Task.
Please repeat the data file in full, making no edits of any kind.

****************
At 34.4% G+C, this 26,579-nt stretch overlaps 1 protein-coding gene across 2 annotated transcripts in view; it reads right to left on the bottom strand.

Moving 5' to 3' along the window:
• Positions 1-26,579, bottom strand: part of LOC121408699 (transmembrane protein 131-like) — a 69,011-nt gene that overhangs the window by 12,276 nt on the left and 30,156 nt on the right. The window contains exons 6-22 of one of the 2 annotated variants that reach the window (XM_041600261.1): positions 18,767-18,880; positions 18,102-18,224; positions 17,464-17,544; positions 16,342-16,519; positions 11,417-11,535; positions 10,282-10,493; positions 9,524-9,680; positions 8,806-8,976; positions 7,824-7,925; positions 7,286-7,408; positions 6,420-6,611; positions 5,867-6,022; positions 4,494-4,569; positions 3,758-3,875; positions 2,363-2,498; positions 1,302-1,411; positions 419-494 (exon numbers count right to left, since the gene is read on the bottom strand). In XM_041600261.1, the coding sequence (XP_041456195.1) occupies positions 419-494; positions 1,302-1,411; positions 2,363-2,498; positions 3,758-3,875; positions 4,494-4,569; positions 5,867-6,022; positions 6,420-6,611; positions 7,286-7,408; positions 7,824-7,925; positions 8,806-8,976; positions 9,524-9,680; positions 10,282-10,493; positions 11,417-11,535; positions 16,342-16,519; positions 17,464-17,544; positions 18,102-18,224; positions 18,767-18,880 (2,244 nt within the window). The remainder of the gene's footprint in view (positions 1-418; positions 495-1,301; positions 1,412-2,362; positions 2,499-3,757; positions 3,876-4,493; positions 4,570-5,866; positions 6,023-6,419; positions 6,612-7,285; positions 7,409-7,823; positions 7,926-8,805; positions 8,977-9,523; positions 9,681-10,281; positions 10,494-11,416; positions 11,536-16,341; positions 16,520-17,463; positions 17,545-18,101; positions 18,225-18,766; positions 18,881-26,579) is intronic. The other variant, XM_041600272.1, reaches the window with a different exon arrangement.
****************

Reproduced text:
At 34.4% G+C, this 26,579-nt stretch overlaps 1 protein-coding gene across 2 annotated transcripts in view; it reads right to left on the bottom strand.

Moving 5' to 3' along the window:
• Positions 1-26,579, bottom strand: part of LOC121408699 (transmembrane protein 131-like) — a 69,011-nt gene that overhangs the window by 12,276 nt on the left and 30,156 nt on the right. The window contains exons 6-22 of one of the 2 annotated variants that reach the window (XM_041600261.1): positions 18,767-18,880; positions 18,102-18,224; positions 17,464-17,544; positions 16,342-16,519; positions 11,417-11,535; positions 10,282-10,493; positions 9,524-9,680; positions 8,806-8,976; positions 7,824-7,925; positions 7,286-7,408; positions 6,420-6,611; positions 5,867-6,022; positions 4,494-4,569; positions 3,758-3,875; positions 2,363-2,498; positions 1,302-1,411; positions 419-494 (exon numbers count right to left, since the gene is read on the bottom strand). In XM_041600261.1, the coding sequence (XP_041456195.1) occupies positions 419-494; positions 1,302-1,411; positions 2,363-2,498; positions 3,758-3,875; positions 4,494-4,569; positions 5,867-6,022; positions 6,420-6,611; positions 7,286-7,408; positions 7,824-7,925; positions 8,806-8,976; positions 9,524-9,680; positions 10,282-10,493; positions 11,417-11,535; positions 16,342-16,519; positions 17,464-17,544; positions 18,102-18,224; positions 18,767-18,880 (2,244 nt within the window). The remainder of the gene's footprint in view (positions 1-418; positions 495-1,301; positions 1,412-2,362; positions 2,499-3,757; positions 3,876-4,493; positions 4,570-5,866; positions 6,023-6,419; positions 6,612-7,285; positions 7,409-7,823; positions 7,926-8,805; positions 8,977-9,523; positions 9,681-10,281; positions 10,494-11,416; positions 11,536-16,341; positions 16,520-17,463; positions 17,545-18,101; positions 18,225-18,766; positions 18,881-26,579) is intronic. The other variant, XM_041600272.1, reaches the window with a different exon arrangement.